Last week’s decision by the U.K. to leave the European Union is the first real step away from globalization since the end of World War II. It will have significant ramifications across the pond. Fortunately, it shouldn’t be enough to push the U.S. into a recession.
Nonetheless, it is inevitable that Brexit will result in lower equity valuations.
Notice that I didn’t say lower stock prices. Earnings could conceivably increase enough to offset the global disorder created by Brexit. But I can’t see how stocks will be able to maintain their lofty valuations. Increased uncertainty – both politically and economically – lie at the heart of my view.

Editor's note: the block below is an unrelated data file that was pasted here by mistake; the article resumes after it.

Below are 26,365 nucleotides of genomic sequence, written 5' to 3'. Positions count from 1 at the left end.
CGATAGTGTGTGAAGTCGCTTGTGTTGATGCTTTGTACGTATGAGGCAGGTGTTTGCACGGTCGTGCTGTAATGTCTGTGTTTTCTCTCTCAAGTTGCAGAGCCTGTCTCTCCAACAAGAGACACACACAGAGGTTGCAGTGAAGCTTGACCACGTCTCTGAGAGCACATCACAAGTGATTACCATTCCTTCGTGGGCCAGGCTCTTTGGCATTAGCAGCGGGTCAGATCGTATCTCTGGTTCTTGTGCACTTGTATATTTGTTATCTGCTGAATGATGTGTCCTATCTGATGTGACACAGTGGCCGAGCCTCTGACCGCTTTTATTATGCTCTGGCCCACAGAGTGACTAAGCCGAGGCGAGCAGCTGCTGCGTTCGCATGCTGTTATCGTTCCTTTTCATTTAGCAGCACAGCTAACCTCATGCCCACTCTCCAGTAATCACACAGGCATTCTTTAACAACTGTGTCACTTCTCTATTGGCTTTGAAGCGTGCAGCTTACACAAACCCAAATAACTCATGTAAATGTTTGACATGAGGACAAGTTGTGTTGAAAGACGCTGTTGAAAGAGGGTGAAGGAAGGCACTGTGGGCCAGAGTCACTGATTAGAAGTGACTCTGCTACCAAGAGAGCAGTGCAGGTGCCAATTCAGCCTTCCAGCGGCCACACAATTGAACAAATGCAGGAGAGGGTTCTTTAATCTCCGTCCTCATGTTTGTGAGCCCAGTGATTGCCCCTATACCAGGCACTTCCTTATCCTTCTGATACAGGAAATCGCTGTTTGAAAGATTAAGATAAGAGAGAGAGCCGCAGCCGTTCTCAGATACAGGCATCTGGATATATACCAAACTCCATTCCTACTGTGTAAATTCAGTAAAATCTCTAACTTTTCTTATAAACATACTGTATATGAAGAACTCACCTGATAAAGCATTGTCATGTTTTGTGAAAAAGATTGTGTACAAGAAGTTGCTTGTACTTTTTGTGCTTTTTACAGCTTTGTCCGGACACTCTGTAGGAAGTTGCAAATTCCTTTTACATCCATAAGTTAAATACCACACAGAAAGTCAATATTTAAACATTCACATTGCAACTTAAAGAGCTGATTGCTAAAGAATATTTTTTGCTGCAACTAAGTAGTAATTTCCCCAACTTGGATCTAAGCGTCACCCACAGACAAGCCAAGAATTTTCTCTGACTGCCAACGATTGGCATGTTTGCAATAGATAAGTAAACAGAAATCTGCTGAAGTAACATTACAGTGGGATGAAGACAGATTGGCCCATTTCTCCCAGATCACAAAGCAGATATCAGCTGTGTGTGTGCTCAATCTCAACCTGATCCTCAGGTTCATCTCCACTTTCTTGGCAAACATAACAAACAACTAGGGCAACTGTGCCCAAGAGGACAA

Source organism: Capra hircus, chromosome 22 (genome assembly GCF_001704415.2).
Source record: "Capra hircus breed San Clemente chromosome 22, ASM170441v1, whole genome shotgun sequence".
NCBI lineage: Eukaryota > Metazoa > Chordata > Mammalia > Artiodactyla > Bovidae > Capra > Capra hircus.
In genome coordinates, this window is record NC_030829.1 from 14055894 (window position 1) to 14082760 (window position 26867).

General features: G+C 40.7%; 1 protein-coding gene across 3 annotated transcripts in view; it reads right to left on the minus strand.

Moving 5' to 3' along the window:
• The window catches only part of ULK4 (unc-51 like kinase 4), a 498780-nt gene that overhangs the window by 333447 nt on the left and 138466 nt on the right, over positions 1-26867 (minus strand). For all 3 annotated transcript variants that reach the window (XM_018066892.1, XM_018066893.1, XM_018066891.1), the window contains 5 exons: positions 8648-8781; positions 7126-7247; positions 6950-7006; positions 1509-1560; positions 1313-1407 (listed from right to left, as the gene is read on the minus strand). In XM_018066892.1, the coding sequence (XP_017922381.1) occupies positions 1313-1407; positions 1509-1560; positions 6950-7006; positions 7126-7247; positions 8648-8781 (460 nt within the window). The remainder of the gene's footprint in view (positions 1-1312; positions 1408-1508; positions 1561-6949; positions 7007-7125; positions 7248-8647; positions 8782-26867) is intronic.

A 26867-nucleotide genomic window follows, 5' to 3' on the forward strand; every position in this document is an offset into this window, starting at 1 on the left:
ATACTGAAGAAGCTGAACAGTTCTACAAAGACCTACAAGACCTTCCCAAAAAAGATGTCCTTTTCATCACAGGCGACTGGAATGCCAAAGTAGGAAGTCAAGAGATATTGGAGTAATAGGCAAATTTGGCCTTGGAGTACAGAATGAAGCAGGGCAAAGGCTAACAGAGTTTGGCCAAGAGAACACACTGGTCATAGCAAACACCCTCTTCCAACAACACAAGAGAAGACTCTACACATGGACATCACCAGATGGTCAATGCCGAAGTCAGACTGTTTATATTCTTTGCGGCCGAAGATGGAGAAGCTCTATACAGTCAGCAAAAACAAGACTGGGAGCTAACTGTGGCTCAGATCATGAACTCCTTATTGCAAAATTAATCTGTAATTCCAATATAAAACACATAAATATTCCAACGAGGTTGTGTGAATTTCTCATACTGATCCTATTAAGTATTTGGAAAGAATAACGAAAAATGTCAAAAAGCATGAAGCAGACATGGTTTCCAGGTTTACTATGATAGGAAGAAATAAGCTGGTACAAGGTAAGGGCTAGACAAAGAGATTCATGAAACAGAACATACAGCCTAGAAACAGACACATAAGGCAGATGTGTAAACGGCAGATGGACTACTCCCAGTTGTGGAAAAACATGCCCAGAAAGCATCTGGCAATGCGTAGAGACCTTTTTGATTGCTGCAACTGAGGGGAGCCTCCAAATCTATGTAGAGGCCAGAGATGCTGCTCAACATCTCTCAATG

We’re in uncharted waters, which make earnings harder than usual to predict.
Corporate debt seems to be the best bet going forward. Thanks to Brexit there is virtually no interest rate risk, and if credit spreads get wider both high yield and better quality bonds would be attractive. A diversified approach is recommended to avoid defaults, which are on the rise.
Even so, debt will likely generate a higher risk-adjusted return than equities, assuming Brexit actually occurs.